I’m going nearby for my honeymoon next year – maybe I should give them a call and drop in?
They accommodate guests who pay like £3000 a night! Check the price! But you have to try it! You’ll never feel so off the radar anywhere in the world, it’s amazing.
That’s what I love, that off-radar feeling.
Yeah me too. We live a far too congested life.
So where was the hardest place you visited?
The Dolpa region of the Himalayas, definitely not built for a man in a wheelchair and I needed a bit of help from the crew here and there which I found hard.
I saw that clip in last weeks show, I thought you handled it really well.
Thank you, it is tough because I don’t like asking for help, but as you can imagine the mountains are demanding on your arms, it certainly helped being quite fit!
Did you do any specialist training for off-road stuff and tricky landscapes before leaving? Or did you just wing it?
Nah I just managed it. Before we left as a crew though we had a remote trauma training day which involved dealing with car accidents first aid and hostile situations.
What were you most worried about before setting off? And also what were you most excited about? (I can guess it was flying – but still thought I’d ask!)
My biggest concern was being a burden on the team, but we gelled like brothers really within the first week and thankfully we just worked. Hmmm the thing I was most excited about? I think mountain flying in the Himalayas – but actually I think, spending time with the real 100% real tribes in West Papua.
Once in a lifetime for sure that one!
I know! Especially when you think the last reported case of cannibalism was only in the mid 90’s. And the couple we were staying with were missionaries and had their farther eaten by the next tribe along!
What has filming the documentary taught you about yourself?
I think just how much I was born to explore and get out and about. I could never work the 9-5 or office based job. There’s a famous quote from someone who I forget, which is ‘life’s a book, and if you don’t travel you only read a page’ I’m sure you’ve heard it.
Do you have any more plans in the works for more exploring?
I desperately hope they commission a series two but we’ll see. We do have other ideas with the channel which are bigger and better but they’re confidential at the moment! Basically along the same lines but more episodes and more dynamic discovery of places.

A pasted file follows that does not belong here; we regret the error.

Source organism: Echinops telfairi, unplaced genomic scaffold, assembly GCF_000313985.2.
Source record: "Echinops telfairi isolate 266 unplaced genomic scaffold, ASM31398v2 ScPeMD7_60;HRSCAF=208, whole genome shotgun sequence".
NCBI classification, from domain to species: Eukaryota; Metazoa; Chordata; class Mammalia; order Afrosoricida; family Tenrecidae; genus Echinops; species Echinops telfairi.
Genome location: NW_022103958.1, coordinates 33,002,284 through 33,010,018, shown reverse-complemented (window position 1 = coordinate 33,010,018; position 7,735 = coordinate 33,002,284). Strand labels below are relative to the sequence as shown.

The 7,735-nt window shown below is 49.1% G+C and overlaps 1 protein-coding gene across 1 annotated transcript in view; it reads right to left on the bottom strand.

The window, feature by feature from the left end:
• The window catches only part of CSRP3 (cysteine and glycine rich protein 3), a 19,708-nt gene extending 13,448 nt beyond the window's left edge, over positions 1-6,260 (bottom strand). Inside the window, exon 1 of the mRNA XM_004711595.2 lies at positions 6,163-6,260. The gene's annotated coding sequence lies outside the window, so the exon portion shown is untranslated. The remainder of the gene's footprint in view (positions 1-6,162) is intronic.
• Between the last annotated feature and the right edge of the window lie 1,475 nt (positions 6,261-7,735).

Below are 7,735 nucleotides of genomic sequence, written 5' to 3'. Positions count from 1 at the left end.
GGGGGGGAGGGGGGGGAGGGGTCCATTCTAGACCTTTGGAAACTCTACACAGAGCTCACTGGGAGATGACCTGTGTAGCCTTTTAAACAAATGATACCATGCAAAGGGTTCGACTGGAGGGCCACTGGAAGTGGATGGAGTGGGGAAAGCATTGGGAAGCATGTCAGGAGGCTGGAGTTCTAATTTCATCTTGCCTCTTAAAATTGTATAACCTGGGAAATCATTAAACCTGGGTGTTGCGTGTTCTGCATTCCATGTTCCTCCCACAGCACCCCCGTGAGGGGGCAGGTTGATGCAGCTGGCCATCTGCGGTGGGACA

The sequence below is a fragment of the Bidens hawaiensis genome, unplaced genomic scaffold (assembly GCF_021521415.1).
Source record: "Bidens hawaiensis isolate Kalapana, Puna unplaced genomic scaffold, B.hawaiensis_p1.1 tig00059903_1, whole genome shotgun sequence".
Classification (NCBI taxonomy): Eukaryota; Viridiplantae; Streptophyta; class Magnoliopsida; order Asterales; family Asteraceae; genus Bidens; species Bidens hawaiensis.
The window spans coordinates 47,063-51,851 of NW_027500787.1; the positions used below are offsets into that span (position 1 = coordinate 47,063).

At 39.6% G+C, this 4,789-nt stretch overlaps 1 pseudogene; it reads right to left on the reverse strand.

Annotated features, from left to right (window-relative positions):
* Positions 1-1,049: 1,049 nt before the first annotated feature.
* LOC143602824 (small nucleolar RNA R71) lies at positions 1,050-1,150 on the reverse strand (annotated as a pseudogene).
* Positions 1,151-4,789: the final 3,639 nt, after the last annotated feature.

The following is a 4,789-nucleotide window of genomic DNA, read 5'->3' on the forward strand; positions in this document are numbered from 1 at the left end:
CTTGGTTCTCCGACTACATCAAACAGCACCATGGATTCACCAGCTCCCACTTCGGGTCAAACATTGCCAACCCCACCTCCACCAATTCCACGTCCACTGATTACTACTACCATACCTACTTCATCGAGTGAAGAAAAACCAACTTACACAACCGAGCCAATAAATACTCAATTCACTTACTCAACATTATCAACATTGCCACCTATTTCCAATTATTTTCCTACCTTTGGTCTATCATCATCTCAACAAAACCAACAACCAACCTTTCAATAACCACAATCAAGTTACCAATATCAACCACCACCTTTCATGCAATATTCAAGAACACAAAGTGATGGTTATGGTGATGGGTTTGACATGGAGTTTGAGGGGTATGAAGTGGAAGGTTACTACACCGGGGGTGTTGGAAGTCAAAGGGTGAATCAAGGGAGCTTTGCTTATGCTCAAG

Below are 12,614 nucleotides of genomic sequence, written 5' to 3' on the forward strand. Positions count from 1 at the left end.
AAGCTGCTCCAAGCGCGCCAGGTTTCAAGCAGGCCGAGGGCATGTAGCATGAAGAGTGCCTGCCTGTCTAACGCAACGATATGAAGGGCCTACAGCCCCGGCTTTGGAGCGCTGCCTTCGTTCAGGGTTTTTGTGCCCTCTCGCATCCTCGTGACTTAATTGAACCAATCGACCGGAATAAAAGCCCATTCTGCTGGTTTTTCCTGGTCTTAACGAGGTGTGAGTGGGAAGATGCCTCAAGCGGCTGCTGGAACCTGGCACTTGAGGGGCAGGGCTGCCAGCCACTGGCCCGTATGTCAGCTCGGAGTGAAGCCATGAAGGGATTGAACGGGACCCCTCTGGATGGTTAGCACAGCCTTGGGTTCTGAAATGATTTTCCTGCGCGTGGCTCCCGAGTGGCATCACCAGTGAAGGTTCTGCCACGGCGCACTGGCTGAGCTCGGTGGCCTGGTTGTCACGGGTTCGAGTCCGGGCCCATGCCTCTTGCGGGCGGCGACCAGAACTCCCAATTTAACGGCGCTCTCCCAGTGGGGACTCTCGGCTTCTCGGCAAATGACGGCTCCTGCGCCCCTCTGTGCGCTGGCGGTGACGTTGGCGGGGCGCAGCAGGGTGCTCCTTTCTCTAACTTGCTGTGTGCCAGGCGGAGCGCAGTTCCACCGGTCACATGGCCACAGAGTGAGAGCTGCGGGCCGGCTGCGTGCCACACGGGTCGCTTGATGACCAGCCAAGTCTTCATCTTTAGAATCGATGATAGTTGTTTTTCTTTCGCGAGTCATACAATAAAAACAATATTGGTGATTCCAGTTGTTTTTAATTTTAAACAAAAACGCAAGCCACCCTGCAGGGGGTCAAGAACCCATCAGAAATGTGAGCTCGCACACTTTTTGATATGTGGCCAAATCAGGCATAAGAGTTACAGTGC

We live in a bubble world that and we’re spoon fed everything we should do and like and I’m so fed up with it! I’m not saying go out there and hurt yourself, but when we leave this country, and the rules and restrictions, it brings you so much freedom and you can almost breath easily.
What I loved so much about the documentary was how real it was. Un-staged, raw travel – just a normal guy exploring.
Thank you. I am just a normal guy, I’ll never be what they call ‘talent’ haha!
Now the hardest question! Where haven’t you been, that would be next on your list?
I love finding the locations that are unique. I’d never go traveling in Thailand for example. D love to go and explore Russia. The far flung extreme regions, Siberia for example. I’d also love to go to South America, Greenland, Iceland and also some of the tiniest island around the world.
Arthur actually has his own blog (click here to read it) which I highly recommend checking out. He’s going to be writing more about his adventures on there – so if you enjoyed the TV shows, you’ll definitely enjoy reading his take on things on there too.
I was so happy to be able to talk to Arthur, and it’s not often you feel humbled in a persons company. An awesome guy, and a brilliant TV show (there are still 2 more episode to come, on Channel 4!) so make sure you tune in.
Wow, this is such an inspiring interview 🙂
yup, I’m a half-pager.